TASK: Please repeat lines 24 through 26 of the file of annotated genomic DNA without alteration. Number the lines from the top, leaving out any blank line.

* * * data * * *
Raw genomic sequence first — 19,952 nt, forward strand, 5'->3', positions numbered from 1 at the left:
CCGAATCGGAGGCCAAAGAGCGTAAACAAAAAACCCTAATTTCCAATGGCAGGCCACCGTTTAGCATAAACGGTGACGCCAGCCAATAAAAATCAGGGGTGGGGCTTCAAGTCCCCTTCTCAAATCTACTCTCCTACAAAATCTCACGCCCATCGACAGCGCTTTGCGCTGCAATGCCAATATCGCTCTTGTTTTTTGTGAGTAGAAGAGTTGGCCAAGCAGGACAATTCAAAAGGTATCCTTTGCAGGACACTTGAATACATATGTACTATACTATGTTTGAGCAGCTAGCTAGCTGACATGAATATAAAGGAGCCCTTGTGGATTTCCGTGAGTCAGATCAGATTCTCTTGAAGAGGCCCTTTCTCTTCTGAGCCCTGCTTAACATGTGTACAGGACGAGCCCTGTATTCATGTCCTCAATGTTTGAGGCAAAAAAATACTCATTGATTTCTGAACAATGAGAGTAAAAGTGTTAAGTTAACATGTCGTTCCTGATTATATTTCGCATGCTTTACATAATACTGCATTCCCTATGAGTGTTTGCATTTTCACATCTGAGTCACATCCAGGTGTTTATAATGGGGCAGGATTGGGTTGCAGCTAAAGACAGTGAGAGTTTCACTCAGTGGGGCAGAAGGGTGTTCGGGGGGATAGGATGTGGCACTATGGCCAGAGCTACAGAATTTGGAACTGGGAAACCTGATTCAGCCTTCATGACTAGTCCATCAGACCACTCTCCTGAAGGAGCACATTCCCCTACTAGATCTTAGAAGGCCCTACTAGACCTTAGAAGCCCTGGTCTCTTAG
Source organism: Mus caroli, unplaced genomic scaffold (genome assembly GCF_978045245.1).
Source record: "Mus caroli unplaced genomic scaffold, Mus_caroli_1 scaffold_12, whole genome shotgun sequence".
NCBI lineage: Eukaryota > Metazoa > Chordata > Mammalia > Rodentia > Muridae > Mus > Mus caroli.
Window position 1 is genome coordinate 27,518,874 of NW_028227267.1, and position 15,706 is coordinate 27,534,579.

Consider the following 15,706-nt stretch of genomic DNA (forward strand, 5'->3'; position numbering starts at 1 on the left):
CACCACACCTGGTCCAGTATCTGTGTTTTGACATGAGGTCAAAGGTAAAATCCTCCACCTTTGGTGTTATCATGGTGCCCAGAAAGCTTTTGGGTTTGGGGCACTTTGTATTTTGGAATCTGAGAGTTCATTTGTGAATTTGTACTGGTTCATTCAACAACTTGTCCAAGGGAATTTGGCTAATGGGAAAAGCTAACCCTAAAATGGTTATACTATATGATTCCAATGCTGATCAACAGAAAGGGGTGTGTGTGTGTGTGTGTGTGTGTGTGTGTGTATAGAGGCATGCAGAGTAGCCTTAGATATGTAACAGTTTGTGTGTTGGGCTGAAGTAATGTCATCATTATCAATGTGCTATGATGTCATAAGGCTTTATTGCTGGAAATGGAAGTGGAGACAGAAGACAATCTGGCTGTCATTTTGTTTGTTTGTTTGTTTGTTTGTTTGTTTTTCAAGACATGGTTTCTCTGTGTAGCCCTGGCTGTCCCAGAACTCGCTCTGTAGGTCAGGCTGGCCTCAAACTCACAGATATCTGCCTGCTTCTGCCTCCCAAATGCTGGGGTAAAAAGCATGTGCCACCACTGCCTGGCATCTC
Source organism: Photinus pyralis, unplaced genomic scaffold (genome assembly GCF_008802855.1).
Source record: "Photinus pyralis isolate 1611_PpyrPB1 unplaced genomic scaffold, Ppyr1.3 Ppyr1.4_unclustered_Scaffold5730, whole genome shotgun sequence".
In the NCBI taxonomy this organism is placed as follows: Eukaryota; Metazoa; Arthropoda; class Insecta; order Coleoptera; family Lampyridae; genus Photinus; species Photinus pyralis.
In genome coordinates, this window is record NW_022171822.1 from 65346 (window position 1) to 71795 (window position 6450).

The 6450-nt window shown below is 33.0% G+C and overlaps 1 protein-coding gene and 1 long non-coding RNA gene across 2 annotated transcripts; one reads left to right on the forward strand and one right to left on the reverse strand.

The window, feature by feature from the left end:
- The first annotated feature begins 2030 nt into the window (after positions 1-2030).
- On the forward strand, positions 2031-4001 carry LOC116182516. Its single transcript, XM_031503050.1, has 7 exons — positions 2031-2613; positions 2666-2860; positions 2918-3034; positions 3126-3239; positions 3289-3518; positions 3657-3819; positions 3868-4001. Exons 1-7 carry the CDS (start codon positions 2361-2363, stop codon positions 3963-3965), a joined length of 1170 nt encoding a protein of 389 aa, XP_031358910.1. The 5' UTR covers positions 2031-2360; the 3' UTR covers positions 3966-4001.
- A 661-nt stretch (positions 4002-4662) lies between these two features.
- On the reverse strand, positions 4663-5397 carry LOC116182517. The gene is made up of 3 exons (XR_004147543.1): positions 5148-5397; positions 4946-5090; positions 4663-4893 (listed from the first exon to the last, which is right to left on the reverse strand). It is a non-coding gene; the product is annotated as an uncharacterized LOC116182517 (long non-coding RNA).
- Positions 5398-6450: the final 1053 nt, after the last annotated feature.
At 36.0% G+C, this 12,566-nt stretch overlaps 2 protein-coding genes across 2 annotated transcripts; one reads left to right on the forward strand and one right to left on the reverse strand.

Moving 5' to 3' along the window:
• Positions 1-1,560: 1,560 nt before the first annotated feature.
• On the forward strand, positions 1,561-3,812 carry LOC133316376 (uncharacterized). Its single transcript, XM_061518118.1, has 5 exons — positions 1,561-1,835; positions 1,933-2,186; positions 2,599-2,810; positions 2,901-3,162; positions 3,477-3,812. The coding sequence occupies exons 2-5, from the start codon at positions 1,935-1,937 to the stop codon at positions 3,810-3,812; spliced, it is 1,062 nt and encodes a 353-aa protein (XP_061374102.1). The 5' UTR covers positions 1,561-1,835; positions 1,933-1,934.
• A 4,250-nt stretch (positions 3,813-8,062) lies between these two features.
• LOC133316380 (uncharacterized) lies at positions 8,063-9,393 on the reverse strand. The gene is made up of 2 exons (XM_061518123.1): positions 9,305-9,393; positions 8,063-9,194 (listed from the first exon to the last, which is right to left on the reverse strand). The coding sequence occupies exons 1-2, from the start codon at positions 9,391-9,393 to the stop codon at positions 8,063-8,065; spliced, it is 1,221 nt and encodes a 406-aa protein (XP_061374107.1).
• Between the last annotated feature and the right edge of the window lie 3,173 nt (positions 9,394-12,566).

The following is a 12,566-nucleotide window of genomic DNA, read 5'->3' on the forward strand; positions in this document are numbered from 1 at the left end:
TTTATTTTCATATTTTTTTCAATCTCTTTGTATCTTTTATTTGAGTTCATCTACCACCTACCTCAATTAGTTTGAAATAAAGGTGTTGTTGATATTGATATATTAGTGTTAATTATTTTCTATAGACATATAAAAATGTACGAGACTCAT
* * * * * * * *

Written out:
• A 4,250-nt stretch (positions 3,813-8,062) lies between these two features.
• LOC133316380 (uncharacterized) lies at positions 8,063-9,393 on the reverse strand. The gene is made up of 2 exons (XM_061518123.1): positions 9,305-9,393; positions 8,063-9,194 (listed from the first exon to the last, which is right to left on the reverse strand). The coding sequence occupies exons 1-2, from the start codon at positions 9,391-9,393 to the stop codon at positions 8,063-8,065; spliced, it is 1,221 nt and encodes a 406-aa protein (XP_061374107.1).
• Between the last annotated feature and the right edge of the window lie 3,173 nt (positions 9,394-12,566).